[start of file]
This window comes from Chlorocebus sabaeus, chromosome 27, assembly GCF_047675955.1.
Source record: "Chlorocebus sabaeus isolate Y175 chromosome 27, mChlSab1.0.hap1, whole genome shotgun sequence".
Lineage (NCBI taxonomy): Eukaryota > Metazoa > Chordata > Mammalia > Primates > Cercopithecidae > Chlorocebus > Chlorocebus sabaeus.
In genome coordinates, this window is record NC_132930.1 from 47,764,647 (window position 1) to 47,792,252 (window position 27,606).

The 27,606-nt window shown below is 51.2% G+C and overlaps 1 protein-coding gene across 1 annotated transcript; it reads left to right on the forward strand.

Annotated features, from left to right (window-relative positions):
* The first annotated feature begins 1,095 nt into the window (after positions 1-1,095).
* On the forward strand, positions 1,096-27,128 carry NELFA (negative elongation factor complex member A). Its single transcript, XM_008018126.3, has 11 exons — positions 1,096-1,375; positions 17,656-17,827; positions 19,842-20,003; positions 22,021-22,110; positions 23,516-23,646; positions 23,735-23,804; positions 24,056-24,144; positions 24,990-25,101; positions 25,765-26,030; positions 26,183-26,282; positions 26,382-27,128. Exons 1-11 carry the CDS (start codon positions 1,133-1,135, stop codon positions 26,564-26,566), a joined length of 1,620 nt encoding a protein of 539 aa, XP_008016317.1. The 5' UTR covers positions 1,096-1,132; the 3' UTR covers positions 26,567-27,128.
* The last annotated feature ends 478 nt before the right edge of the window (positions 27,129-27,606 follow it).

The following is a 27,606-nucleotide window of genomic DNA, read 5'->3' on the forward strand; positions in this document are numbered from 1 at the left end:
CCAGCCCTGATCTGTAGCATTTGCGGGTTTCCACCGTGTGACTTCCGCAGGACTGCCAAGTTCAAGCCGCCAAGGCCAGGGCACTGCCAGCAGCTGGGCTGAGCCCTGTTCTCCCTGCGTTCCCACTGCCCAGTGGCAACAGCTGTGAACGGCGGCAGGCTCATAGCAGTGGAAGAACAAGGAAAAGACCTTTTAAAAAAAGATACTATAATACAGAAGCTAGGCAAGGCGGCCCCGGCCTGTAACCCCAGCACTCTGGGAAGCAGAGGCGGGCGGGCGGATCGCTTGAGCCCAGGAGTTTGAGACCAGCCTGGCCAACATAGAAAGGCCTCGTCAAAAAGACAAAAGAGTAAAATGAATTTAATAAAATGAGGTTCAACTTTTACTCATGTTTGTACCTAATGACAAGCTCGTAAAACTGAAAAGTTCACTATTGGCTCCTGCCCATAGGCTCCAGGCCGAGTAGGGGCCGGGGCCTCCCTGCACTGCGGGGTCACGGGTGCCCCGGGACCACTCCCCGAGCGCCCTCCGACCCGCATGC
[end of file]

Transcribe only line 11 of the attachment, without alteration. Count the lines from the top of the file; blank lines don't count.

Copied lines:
CCAGCCCTGATCTGTAGCATTTGCGGGTTTCCACCGTGTGACTTCCGCAGGACTGCCAAGTTCAAGCCGCCAAGGCCAGGGCACTGCCAGCAGCTGGGCTGAGCCCTGTTCTCCCTGCGTTCCCACTGCCCAGTGGCAACAGCTGTGAACGGCGGCAGGCTCATAGCAGTGGAAGAACAAGGAAAAGACCTTTTAAAAAAAGATACTATAATACAGAAGCTAGGCAAGGCGGCCCCGGCCTGTAACCCCAGCACTCTGGGAAGCAGAGGCGGGCGGGCGGATCGCTTGAGCCCAGGAGTTTGAGACCAGCCTGGCCAACATAGAAAGGCCTCGTCAAAAAGACAAAAGAGTAAAATGAATTTAATAAAATGAGGTTCAACTTTTACTCATGTTTGTACCTAATGACAAGCTCGTAAAACTGAAAAGTTCACTATTGGCTCCTGCCCATAGGCTCCAGGCCGAGTAGGGGCCGGGGCCTCCCTGCACTGCGGGGTCACGGGTGCCCCGGGACCACTCCCCGAGCGCCCTCCGACCCGCATGC